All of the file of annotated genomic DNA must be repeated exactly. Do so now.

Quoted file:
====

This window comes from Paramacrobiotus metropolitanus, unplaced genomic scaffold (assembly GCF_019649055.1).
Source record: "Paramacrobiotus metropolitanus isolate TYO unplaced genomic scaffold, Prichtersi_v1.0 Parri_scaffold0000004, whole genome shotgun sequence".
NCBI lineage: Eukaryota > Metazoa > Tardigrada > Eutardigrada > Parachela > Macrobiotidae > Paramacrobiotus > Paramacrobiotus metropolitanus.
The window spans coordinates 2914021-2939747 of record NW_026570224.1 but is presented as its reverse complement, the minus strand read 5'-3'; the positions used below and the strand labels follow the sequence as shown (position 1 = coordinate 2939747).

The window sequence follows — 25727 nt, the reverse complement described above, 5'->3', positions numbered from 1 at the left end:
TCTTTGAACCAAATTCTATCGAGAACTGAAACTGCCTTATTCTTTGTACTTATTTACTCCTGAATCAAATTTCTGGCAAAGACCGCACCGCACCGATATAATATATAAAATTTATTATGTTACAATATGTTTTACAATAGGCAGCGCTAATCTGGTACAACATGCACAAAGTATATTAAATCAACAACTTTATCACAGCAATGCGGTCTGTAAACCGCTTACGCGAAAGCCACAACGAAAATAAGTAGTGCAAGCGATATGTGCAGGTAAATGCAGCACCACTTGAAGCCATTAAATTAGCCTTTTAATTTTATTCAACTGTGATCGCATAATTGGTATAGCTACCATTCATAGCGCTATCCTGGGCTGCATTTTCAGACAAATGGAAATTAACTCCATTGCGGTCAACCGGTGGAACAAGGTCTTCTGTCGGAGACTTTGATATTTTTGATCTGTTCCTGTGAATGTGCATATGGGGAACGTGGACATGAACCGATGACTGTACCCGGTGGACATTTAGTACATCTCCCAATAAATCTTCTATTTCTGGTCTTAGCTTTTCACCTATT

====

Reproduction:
This window comes from Paramacrobiotus metropolitanus, unplaced genomic scaffold (assembly GCF_019649055.1).
Source record: "Paramacrobiotus metropolitanus isolate TYO unplaced genomic scaffold, Prichtersi_v1.0 Parri_scaffold0000004, whole genome shotgun sequence".
NCBI lineage: Eukaryota > Metazoa > Tardigrada > Eutardigrada > Parachela > Macrobiotidae > Paramacrobiotus > Paramacrobiotus metropolitanus.
The window spans coordinates 2914021-2939747 of record NW_026570224.1 but is presented as its reverse complement, the minus strand read 5'-3'; the positions used below and the strand labels follow the sequence as shown (position 1 = coordinate 2939747).

The window sequence follows — 25727 nt, the reverse complement described above, 5'->3', positions numbered from 1 at the left end:
TCTTTGAACCAAATTCTATCGAGAACTGAAACTGCCTTATTCTTTGTACTTATTTACTCCTGAATCAAATTTCTGGCAAAGACCGCACCGCACCGATATAATATATAAAATTTATTATGTTACAATATGTTTTACAATAGGCAGCGCTAATCTGGTACAACATGCACAAAGTATATTAAATCAACAACTTTATCACAGCAATGCGGTCTGTAAACCGCTTACGCGAAAGCCACAACGAAAATAAGTAGTGCAAGCGATATGTGCAGGTAAATGCAGCACCACTTGAAGCCATTAAATTAGCCTTTTAATTTTATTCAACTGTGATCGCATAATTGGTATAGCTACCATTCATAGCGCTATCCTGGGCTGCATTTTCAGACAAATGGAAATTAACTCCATTGCGGTCAACCGGTGGAACAAGGTCTTCTGTCGGAGACTTTGATATTTTTGATCTGTTCCTGTGAATGTGCATATGGGGAACGTGGACATGAACCGATGACTGTACCCGGTGGACATTTAGTACATCTCCCAATAAATCTTCTATTTCTGGTCTTAGCTTTTCACCTATT